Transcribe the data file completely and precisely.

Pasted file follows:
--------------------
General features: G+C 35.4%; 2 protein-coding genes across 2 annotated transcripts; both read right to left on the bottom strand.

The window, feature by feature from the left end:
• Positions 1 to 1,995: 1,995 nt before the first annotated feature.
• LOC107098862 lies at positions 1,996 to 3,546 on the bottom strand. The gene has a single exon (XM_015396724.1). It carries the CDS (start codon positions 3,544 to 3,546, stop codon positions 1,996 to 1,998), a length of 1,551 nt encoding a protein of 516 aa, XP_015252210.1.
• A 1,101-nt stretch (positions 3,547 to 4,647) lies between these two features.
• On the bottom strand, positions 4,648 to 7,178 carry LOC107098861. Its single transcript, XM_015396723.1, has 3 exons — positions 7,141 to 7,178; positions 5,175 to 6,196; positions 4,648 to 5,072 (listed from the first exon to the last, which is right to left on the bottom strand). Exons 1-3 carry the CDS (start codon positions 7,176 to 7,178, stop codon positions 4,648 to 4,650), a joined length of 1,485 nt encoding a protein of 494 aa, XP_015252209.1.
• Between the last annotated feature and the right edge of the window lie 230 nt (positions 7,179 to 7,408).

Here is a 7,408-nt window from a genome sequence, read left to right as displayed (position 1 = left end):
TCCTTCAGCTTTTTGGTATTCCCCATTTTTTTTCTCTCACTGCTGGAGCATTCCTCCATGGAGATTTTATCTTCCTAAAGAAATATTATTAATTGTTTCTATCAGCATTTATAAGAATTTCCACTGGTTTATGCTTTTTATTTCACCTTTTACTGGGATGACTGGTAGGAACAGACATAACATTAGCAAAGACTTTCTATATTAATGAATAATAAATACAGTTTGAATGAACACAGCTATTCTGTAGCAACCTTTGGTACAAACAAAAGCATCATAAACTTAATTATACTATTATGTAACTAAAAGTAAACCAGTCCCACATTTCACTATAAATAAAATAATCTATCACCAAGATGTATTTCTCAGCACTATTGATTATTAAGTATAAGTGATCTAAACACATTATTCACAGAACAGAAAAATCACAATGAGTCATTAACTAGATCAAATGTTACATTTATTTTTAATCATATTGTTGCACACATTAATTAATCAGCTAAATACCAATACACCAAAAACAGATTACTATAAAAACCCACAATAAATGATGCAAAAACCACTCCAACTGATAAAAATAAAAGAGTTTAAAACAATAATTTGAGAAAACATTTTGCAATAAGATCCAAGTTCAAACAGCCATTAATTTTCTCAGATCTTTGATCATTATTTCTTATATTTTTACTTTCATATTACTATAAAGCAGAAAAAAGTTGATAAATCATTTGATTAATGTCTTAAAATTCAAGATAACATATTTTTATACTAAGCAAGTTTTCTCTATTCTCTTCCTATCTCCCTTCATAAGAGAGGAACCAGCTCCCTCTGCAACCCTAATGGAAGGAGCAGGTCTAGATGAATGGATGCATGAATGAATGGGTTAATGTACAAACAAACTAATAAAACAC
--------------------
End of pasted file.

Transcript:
General features: G+C 35.4%; 2 protein-coding genes across 2 annotated transcripts; both read right to left on the bottom strand.

The window, feature by feature from the left end:
• Positions 1 to 1,995: 1,995 nt before the first annotated feature.
• LOC107098862 lies at positions 1,996 to 3,546 on the bottom strand. The gene has a single exon (XM_015396724.1). It carries the CDS (start codon positions 3,544 to 3,546, stop codon positions 1,996 to 1,998), a length of 1,551 nt encoding a protein of 516 aa, XP_015252210.1.
• A 1,101-nt stretch (positions 3,547 to 4,647) lies between these two features.
• On the bottom strand, positions 4,648 to 7,178 carry LOC107098861. Its single transcript, XM_015396723.1, has 3 exons — positions 7,141 to 7,178; positions 5,175 to 6,196; positions 4,648 to 5,072 (listed from the first exon to the last, which is right to left on the bottom strand). Exons 1-3 carry the CDS (start codon positions 7,176 to 7,178, stop codon positions 4,648 to 4,650), a joined length of 1,485 nt encoding a protein of 494 aa, XP_015252209.1.
• Between the last annotated feature and the right edge of the window lie 230 nt (positions 7,179 to 7,408).

Here is a 7,408-nt window from a genome sequence, read left to right as displayed (position 1 = left end):
TCCTTCAGCTTTTTGGTATTCCCCATTTTTTTTCTCTCACTGCTGGAGCATTCCTCCATGGAGATTTTATCTTCCTAAAGAAATATTATTAATTGTTTCTATCAGCATTTATAAGAATTTCCACTGGTTTATGCTTTTTATTTCACCTTTTACTGGGATGACTGGTAGGAACAGACATAACATTAGCAAAGACTTTCTATATTAATGAATAATAAATACAGTTTGAATGAACACAGCTATTCTGTAGCAACCTTTGGTACAAACAAAAGCATCATAAACTTAATTATACTATTATGTAACTAAAAGTAAACCAGTCCCACATTTCACTATAAATAAAATAATCTATCACCAAGATGTATTTCTCAGCACTATTGATTATTAAGTATAAGTGATCTAAACACATTATTCACAGAACAGAAAAATCACAATGAGTCATTAACTAGATCAAATGTTACATTTATTTTTAATCATATTGTTGCACACATTAATTAATCAGCTAAATACCAATACACCAAAAACAGATTACTATAAAAACCCACAATAAATGATGCAAAAACCACTCCAACTGATAAAAATAAAAGAGTTTAAAACAATAATTTGAGAAAACATTTTGCAATAAGATCCAAGTTCAAACAGCCATTAATTTTCTCAGATCTTTGATCATTATTTCTTATATTTTTACTTTCATATTACTATAAAGCAGAAAAAAGTTGATAAATCATTTGATTAATGTCTTAAAATTCAAGATAACATATTTTTATACTAAGCAAGTTTTCTCTATTCTCTTCCTATCTCCCTTCATAAGAGAGGAACCAGCTCCCTCTGCAACCCTAATGGAAGGAGCAGGTCTAGATGAATGGATGCATGAATGAATGGGTTAATGTACAAACAAACTAATAAAACAC